So here is the interesting part. Glenn Beck was on CNN just a few months ago with nowhere near the audience he has today on Fox. CNN’s Dobbs, and MSNBC’s Scarborough are as conservative as anyone on Fox, but they can’t duplicate those numbers. What this tells us is that cable news success has little to do with partisanship. If it did, Dobbs and Scarborough would be doing Fox-like business, and Beck would not have had to move to Fox to find an audience. But he did have to move. Because Fox viewers, despite their obvious idolization of him now, were not going to go to CNN to see him. And it wasn’t because they didn’t know who he was. He was already the third biggest star on talk radio.
Therefore, the key to the popularity of Fox is that it is Fox. Their viewers are not interested in programs that feature the same ideology if presented on other networks. CNN could hire Sarah Palin and she would flop. But not on Fox. In fact, I would wager that if Dobbs and/or Scarborough shifted to Fox, everyone would be astonished at their newfound popularity.
Fox is the home of the forlorn, conservative, tea bagging, town howler. They have found their happy place, and they have no intention of moving from it. It is what gives them solace in a time when liberals (or socialists/fascists) have taken over the House, the Senate, and even put a dark-skinned, Muslim, illegal alien in the White House. They need the camaraderie. They need the affirmation. They need the reassurance that the world isn’t crumbling beneath them (or in Beck’s case, that it is). They are even marketing the Fox Nation web site with the undisguised message of a promise of togetherness.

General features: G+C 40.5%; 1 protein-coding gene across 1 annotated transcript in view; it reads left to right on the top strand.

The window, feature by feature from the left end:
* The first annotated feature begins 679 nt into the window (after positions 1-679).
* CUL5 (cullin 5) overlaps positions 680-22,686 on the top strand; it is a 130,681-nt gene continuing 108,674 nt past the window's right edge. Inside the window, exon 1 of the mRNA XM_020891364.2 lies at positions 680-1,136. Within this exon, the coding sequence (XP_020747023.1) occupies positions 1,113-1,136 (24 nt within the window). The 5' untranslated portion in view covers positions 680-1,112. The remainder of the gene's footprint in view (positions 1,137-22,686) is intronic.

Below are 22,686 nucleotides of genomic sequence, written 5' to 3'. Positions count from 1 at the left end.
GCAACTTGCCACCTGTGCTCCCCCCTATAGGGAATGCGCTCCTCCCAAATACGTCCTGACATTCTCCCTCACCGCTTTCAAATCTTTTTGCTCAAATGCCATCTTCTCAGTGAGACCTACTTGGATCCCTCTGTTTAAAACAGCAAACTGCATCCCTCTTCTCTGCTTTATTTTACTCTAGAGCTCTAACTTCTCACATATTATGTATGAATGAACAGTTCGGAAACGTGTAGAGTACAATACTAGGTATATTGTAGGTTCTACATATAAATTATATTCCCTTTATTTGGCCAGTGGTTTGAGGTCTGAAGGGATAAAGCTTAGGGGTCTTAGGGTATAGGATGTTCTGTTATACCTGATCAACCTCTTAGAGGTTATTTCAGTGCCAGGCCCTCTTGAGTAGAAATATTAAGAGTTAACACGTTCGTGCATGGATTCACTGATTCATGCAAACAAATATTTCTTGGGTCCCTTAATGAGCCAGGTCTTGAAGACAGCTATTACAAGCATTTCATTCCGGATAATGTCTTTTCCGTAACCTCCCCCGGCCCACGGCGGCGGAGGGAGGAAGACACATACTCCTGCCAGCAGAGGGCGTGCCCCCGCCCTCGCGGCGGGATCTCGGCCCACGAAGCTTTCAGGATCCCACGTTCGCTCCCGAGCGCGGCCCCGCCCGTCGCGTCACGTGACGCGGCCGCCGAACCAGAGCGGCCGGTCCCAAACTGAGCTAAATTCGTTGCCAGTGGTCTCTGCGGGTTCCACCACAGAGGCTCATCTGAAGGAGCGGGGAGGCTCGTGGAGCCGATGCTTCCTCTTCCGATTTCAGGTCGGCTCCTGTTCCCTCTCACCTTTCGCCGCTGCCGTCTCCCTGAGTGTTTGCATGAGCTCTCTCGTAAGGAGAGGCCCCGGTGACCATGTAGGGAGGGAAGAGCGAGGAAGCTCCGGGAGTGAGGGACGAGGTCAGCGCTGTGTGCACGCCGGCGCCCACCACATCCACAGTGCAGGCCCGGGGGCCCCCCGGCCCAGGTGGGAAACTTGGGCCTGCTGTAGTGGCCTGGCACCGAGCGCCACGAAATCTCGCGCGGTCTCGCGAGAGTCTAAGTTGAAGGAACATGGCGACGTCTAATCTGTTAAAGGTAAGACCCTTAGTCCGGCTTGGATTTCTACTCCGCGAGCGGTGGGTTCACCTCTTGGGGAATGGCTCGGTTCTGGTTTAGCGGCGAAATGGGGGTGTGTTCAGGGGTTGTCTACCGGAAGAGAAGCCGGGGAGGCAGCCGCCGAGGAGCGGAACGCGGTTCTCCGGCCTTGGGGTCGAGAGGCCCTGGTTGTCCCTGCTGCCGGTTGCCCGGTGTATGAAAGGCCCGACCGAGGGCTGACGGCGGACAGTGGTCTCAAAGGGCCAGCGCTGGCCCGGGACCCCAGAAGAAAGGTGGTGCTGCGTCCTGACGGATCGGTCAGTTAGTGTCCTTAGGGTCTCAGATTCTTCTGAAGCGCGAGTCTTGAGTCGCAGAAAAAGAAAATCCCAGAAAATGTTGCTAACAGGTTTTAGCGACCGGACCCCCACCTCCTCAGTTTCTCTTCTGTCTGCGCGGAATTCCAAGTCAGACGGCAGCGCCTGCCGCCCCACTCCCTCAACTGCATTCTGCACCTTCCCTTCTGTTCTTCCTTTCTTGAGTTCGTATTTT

It’s just so sad. I think I’m gonna cry. But that would be Glenn Beck’s shtick.
10 thoughts on “The Cult Of Foxonality™ Part II”
If I’m not mistaken, FOX also reassures them that they’re not quite as dumb as, deep down inside, they know they are. Or that dumb is actually a virtue, an asset, a desirable quality. After all, the anchors are either charlatans playing dumb or genuinely as dumb as the audience.
I’d go with the latter: “dumb is actually a virtue.”
for them, ignorance IS a virtue
i would like to see the demo’s broken down into region, and age…. who under 60 is watching greta? who with an education is watching fox. i also believe that much of the audience is not with fox, but watching to see a ‘lonesome rhodes’ momement…. human nature just makes you want to watch someone die or a car wreck…..
also, how many tv’s is fox buying to boost ratings, i.e. airports and other places that has a deal to show only fox…
There was a survey done that broke TV viewing out by party and by region. It’s pretty interesting. See it here.